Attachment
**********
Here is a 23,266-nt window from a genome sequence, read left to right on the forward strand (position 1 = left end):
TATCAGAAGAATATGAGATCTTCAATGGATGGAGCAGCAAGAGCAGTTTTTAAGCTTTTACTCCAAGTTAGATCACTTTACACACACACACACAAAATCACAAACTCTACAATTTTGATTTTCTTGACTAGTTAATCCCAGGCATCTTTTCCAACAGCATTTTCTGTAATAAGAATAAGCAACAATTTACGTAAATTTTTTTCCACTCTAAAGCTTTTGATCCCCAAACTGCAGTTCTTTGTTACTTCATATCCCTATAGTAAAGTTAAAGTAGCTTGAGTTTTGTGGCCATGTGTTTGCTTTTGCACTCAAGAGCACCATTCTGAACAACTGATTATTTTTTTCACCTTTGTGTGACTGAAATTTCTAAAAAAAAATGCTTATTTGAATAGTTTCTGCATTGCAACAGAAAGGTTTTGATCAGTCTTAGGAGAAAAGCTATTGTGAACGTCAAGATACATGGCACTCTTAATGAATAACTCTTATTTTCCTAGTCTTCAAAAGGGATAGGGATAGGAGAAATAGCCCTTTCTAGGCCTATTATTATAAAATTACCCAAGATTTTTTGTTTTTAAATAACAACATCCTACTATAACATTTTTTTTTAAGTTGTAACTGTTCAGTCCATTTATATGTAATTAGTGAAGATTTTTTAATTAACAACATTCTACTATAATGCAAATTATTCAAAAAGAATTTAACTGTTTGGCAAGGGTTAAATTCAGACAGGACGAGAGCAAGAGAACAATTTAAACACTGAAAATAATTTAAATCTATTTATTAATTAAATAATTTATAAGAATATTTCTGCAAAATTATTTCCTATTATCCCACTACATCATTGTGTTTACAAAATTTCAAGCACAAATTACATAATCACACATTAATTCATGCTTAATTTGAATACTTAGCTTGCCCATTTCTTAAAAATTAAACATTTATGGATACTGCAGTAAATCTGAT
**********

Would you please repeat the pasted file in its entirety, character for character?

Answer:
Here is a 23,266-nt window from a genome sequence, read left to right on the forward strand (position 1 = left end):
TATCAGAAGAATATGAGATCTTCAATGGATGGAGCAGCAAGAGCAGTTTTTAAGCTTTTACTCCAAGTTAGATCACTTTACACACACACACACAAAATCACAAACTCTACAATTTTGATTTTCTTGACTAGTTAATCCCAGGCATCTTTTCCAACAGCATTTTCTGTAATAAGAATAAGCAACAATTTACGTAAATTTTTTTCCACTCTAAAGCTTTTGATCCCCAAACTGCAGTTCTTTGTTACTTCATATCCCTATAGTAAAGTTAAAGTAGCTTGAGTTTTGTGGCCATGTGTTTGCTTTTGCACTCAAGAGCACCATTCTGAACAACTGATTATTTTTTTCACCTTTGTGTGACTGAAATTTCTAAAAAAAAATGCTTATTTGAATAGTTTCTGCATTGCAACAGAAAGGTTTTGATCAGTCTTAGGAGAAAAGCTATTGTGAACGTCAAGATACATGGCACTCTTAATGAATAACTCTTATTTTCCTAGTCTTCAAAAGGGATAGGGATAGGAGAAATAGCCCTTTCTAGGCCTATTATTATAAAATTACCCAAGATTTTTTGTTTTTAAATAACAACATCCTACTATAACATTTTTTTTTAAGTTGTAACTGTTCAGTCCATTTATATGTAATTAGTGAAGATTTTTTAATTAACAACATTCTACTATAATGCAAATTATTCAAAAAGAATTTAACTGTTTGGCAAGGGTTAAATTCAGACAGGACGAGAGCAAGAGAACAATTTAAACACTGAAAATAATTTAAATCTATTTATTAATTAAATAATTTATAAGAATATTTCTGCAAAATTATTTCCTATTATCCCACTACATCATTGTGTTTACAAAATTTCAAGCACAAATTACATAATCACACATTAATTCATGCTTAATTTGAATACTTAGCTTGCCCATTTCTTAAAAATTAAACATTTATGGATACTGCAGTAAATCTGAT